blackbike wrote:In the local town which has the headquarters of my council the only large employer which provides free parking for its workforce is the council itself!

Of course, councils should be subject to the same regime as other employers.

Woah! Do you seriously believe that employers are free to make whatever choices they want? That the incentives and infrastructure (and disincentives to not motoring) apply only to individuals?

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mjr
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Re: Residents parking

Postby mjr » 5 Jan 2017, 5:13pm

Bmblbzzz wrote:Woah! Do you seriously believe that employers are free to make whatever choices they want? That the incentives and infrastructure (and disincentives to not motoring) apply only to individuals?

The employers' choice to locate in motoring-centric places or provide parking is just as free - as in not really very free at all. So I think it's fair if the public decide to change which choices it encourages.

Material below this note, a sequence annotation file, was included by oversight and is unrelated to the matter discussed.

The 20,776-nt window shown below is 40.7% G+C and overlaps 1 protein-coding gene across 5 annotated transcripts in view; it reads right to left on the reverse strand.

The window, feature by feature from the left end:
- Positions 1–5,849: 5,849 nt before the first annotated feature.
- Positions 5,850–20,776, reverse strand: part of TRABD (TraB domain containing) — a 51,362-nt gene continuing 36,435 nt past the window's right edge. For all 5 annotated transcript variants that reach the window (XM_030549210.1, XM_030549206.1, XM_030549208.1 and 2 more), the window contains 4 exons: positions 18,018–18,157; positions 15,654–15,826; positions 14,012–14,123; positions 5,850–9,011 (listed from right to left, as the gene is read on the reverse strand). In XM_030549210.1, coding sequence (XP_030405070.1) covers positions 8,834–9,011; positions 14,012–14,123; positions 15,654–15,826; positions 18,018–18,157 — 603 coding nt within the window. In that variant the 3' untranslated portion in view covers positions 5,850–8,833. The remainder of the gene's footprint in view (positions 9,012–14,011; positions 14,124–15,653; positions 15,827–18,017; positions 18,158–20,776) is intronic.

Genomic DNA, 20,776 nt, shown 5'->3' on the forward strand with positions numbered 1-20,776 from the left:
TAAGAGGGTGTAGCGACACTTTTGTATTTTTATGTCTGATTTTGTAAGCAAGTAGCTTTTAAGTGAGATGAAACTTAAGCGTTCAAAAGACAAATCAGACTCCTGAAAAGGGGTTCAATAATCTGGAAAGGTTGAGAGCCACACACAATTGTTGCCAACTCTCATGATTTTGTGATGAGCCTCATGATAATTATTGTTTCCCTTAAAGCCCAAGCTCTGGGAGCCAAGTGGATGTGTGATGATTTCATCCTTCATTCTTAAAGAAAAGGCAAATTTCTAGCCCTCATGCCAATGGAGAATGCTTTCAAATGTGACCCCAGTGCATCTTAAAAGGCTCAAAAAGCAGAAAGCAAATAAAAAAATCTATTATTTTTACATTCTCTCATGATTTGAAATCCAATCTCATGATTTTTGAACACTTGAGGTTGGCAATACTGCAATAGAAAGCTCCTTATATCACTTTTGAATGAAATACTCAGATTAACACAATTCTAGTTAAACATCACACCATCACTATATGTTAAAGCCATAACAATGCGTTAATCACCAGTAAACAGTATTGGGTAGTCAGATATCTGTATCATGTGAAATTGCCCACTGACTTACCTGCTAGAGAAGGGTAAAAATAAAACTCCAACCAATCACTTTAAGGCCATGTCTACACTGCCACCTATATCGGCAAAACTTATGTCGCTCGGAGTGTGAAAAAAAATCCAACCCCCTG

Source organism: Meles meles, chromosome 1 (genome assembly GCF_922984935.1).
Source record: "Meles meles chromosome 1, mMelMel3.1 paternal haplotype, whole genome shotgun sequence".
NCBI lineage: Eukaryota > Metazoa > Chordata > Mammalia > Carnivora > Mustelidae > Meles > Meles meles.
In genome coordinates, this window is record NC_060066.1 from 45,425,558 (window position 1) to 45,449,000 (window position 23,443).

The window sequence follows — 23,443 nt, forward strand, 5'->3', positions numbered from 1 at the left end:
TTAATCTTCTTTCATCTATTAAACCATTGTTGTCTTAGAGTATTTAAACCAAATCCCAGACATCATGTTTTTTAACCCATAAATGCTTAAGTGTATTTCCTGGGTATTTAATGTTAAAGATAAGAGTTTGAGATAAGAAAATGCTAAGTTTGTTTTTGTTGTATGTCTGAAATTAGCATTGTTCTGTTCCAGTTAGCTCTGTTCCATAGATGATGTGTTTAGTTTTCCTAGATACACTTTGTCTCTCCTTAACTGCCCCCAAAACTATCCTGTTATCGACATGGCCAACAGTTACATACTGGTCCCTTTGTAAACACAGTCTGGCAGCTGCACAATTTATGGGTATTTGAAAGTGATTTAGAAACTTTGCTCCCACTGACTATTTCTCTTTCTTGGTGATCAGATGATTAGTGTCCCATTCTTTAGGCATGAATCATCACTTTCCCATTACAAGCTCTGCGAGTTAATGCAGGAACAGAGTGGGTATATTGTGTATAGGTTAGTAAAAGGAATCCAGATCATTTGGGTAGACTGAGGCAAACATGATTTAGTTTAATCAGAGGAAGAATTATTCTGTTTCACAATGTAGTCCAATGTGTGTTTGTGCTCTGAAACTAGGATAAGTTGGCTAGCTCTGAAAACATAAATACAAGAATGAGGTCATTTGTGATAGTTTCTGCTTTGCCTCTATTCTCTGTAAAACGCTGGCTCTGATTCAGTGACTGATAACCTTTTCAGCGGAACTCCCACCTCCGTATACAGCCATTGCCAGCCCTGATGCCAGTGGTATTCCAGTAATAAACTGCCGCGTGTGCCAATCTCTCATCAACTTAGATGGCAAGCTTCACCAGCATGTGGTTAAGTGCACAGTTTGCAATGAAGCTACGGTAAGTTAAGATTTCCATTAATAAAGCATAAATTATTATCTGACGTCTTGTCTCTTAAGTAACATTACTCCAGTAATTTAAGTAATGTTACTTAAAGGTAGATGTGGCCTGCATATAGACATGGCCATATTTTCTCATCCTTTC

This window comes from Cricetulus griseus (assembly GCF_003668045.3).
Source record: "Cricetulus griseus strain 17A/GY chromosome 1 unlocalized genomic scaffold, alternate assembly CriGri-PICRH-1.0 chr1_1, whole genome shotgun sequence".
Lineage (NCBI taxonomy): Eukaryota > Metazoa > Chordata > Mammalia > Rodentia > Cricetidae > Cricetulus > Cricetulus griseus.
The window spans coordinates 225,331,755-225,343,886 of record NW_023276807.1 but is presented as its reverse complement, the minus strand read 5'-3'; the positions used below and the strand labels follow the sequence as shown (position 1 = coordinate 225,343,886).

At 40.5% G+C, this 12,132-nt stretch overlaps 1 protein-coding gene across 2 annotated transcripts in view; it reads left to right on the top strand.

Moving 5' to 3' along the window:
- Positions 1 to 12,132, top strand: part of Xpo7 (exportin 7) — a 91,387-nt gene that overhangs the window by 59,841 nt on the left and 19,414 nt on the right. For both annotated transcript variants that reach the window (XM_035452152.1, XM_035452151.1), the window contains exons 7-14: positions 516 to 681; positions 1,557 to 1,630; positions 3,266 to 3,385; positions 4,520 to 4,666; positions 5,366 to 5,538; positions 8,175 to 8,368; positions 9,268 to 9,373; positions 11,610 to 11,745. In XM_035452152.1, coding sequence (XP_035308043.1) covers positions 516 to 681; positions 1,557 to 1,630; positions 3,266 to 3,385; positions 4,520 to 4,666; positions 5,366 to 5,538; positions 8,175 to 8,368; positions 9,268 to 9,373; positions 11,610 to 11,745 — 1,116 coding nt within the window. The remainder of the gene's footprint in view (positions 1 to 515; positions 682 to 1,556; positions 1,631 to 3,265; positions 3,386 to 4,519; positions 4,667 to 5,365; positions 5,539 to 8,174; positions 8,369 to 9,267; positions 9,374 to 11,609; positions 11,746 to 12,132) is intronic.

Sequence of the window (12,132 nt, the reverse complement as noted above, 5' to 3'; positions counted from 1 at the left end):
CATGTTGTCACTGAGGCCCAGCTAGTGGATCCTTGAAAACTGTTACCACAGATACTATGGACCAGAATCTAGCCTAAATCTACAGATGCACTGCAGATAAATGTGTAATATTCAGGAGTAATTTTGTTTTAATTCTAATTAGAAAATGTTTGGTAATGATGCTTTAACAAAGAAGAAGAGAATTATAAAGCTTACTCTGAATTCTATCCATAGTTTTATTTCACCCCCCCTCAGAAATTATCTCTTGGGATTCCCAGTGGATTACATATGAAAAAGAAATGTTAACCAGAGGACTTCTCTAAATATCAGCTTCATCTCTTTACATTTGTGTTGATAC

MJR, mostly pedalling 3-speed roadsters. KL+West Norfolk BUG incl social easy rides http://www.klwnbug.co.uk
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Re: Residents parking

Postby Bmblbzzz » 5 Jan 2017, 6:10pm

I agree with your conclusion; but you can't call one a "free choice" and say for the other there is "no such thing as freely choosing"! They are both free within certain limits established by the society we all find ourselves in. Neither totally free nor completely constrained. It's possible employers have more choice, but I think it's more likely they simply have different choices to make. And of course by making those choices within the limits, we tend to further tighten the constraints even against our better judgement; that's the sad thing.